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Hal Hartley / Filmmaker

June 21, 1998|Steve Hochman

Parallels between self-described "marginal" New York filmmaker Hal Hartley and the unlikely poet Simon Grim of his new film "Henry Fool" are easy--right down to awards, with Hartley taking this year's top screenplay honor at Cannes. But where Grim is reclusive, Hartley, 38, having built underground buzz with micro-budget predecessors "Flirt" and "Amateur," is branching out. His first play, "Soon," premieres July 30 in Salzburg.

CANNES DO: "The significance of [the award] is realizing that people like Martin Scorsese, Winona Ryder--a really diverse group of people on the committee who know how to make movies--thought my screenplay was worthy of mention. It's easy to feel out on the margins when you make movies like I do."

MATTER OF SCALE: " 'The Full Monty,' that's not a little movie. That's a great way to sell movies lately--'This nice little film, these poor people made it. . . .' But it's got major actors from the British Isles and was a big production."

NEW TOYS: "I'm very excited about digital technology. Been shooting a lot of video lately. Made a film for European TV that they allowed me to shoot with a Sony Handicam. Called 'The Book of Life' and stars Martin Donovan and [rock musician] P.J. Harvey. Beautiful."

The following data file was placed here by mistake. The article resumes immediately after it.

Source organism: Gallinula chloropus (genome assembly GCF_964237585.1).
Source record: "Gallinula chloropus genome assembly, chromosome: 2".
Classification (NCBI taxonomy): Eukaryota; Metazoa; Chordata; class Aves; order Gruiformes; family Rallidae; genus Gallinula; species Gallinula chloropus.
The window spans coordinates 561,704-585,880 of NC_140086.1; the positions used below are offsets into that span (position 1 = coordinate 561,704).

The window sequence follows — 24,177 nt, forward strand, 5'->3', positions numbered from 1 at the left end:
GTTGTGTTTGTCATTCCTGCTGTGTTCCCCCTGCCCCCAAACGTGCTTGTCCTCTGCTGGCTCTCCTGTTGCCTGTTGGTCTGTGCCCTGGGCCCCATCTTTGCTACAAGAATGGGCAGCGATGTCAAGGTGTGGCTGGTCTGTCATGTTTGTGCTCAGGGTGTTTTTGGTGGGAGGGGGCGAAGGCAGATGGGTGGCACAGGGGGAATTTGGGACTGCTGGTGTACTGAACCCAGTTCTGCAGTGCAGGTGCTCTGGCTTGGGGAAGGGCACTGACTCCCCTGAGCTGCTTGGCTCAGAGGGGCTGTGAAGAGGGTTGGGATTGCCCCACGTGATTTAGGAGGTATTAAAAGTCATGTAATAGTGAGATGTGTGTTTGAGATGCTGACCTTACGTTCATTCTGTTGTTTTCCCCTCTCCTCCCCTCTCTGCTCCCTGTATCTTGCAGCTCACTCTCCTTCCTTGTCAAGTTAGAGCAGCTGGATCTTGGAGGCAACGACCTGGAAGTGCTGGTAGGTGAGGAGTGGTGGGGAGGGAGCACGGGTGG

BOYCOTT WATCH: " 'The Book of Life' is part of a series of 10 one-hour movies made about the last day of the century. But its subject matter might hinder broadcast here. It's made with a lot of respect, but it does have Jesus Christ wondering who the [expletive] these Christians think they are anyway, so it might get some people upset."

HARTLEY, HAL HARTLEY: "It would be great if every year the new James Bond movie would be made by a radically different filmmaker. One year Woody Allen, the next Nora Ephron, or me or Jim Jarmusch or Godard. That's what the James Bond genre needs."

HONORED ELDERS: "I've been really impressed by the older people in cinema lately. Robert Duvall's movie, 'The Apostle,' that was a great film. I liked Takeshi Kitano's film 'Fireworks,' and of course recent Godard work. These guys are in their 60s and really hitting home runs."

DREAM STAR: "I'd love to work with Harrison Ford. I like the kind of acting he does, like the classic American actors, the Jimmy Stewarts and Henry Fondas, just a manner, a graphic quality. You know he'll never do a movie with this weird New York marginal filmmaker. But it would be so great."

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